Amy Schumer Appreciates All Your Input About Her Face

“I’ve enjoyed feedback and deliberation about my appearance as all women do."
Amy Schumer Appreciates All Your Input About Her Face

“Thank you so much for everyone’s input about my face!” 

That was Amy Schumer’s sardonic response to online chatter about her recent appearances on The View and The Tonight Show with Jimmy Fallon. Some fans — and no doubt, her haters — have felt the need to comment on the puffiness of Schumer’s face as she promotes a new season of Life and Beth.

“I’ve enjoyed feedback and deliberation about my appearance as all women do for almost 20 years,” Schumer wrote, the words dripping with sarcasm. In reality, the online “feedback” is pretty ugly — go to and search “amy schumer face” if you really want to know what she’s up against here. Whether or not you think Schumer’s comedy is funny, the conversation around her looks is pretty disgusting.

As it turns out, there’s a medical reason for the moderate change in the comic’s appearance. “You’re right it is puffier than normal right now,” she posted. “I have endometriosis an auto immune disease that every woman should read about. There are some medical and hormonal things going on in my world right now but I’m okay.”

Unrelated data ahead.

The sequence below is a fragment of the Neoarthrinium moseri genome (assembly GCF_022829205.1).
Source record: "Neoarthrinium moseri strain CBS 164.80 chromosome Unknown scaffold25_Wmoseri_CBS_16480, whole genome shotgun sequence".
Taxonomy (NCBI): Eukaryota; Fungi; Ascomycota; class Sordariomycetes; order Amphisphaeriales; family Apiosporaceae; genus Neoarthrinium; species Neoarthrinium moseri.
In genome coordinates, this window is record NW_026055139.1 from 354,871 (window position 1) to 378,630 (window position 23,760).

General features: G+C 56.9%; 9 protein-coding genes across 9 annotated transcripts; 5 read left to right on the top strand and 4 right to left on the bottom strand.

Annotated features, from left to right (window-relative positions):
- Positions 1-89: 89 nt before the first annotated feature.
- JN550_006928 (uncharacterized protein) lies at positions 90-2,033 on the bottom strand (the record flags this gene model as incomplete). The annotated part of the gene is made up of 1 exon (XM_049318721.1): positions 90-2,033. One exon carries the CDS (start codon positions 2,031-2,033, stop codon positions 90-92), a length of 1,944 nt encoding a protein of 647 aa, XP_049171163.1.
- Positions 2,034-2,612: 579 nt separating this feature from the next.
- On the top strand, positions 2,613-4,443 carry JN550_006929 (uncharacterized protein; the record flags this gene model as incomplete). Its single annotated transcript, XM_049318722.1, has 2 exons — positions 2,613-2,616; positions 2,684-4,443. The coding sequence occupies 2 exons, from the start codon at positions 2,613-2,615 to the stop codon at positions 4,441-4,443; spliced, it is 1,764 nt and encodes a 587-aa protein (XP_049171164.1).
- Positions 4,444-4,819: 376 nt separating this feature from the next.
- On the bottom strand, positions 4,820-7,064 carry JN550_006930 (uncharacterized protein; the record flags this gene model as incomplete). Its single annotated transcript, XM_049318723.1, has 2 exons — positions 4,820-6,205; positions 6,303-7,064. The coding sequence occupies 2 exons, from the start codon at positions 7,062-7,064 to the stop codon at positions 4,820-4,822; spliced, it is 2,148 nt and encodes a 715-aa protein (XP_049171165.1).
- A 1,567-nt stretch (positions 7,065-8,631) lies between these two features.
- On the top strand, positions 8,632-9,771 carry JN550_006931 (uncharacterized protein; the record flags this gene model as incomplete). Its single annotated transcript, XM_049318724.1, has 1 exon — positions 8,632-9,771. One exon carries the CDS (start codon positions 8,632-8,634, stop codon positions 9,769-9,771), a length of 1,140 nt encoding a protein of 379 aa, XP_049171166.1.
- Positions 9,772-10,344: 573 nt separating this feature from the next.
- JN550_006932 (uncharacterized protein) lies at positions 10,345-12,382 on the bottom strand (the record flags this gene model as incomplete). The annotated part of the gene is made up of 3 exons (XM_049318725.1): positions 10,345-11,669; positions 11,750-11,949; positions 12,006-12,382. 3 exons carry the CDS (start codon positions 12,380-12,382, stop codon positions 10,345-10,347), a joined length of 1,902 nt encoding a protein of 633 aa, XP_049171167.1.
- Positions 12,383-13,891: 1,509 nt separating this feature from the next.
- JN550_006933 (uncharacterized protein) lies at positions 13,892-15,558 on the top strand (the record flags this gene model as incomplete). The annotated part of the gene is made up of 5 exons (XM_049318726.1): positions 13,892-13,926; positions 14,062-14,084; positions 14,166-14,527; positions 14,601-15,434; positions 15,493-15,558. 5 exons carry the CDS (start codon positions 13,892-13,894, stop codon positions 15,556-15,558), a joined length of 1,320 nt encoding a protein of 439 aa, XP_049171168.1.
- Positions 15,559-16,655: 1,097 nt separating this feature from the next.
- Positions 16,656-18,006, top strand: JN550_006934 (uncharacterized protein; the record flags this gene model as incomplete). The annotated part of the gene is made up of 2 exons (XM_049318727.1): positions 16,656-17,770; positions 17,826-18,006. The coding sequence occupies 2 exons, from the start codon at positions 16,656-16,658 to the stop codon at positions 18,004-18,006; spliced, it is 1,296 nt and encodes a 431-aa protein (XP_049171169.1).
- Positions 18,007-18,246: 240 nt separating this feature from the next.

It’s the latest chapter in the ongoing saga of comedy fans evaluating the attractiveness of female comics. It’s a weird history, with physical beauty once considered a barrier to being funny. “For the most part there weren’t a lot of pretty female comics,” says Just For Laughs Festival’s Jeff Singer in Yael Kohen’s We Killed: The Rise of Women in American Comedy. “You’ve got Elayne Boosler, Roseanne Barr, Phyllis Diller, Joan Rivers. You could go on. Those weren’t considered attractive women.”

But that perception was partly because the comics were forced to downplay their looks. Diller, who by her own account had “a good figure,” created a stage persona outfitted in oversized, shapeless dresses and outlandish accessories. According to Shawn Levy’s In on the Joke, The Original Queens of Standup Comedy, the garish outfits underlined Diller’s routines about being a sexual turnoff.

The same went for Rivers. “Her whole thing is ‘Nobody wants me,’” notes comedy writer Treva Silverman in We Killed. “But she was really an attractive woman and pretty adorable.”

The myth that attractive women couldn’t be funny was perpetuated by Johnny Carson, who once said, “A woman is feminine, a woman is not abrasive, a woman is not a hustler. And the ones that try sometimes are a little aggressive for my taste.” 

A generation of women comics have changed that perception but looks are still part of the equation in a way that male comedians never think about. Schumer would appreciate it if the online mob would give everyone a break.

“A woman doesn’t need any excuse for her physical appearance and owes no explanation,” she posted. “But I wanted to take the opportunity to advocate for self love and acceptance of the skin you’re in. Like every other women/person some days I feel confident and good as hell and others I want to put a bag over my head. But I feel strong and beautiful and so proud of this tv show I created. Wrote. Starred in and directed. Maybe just maybe we can focus on that for a little. I had backup dancers on Fallon but my face is the headline hahaha anyway I hope you enjoy life and Beth. Love and solidarity. Amy”


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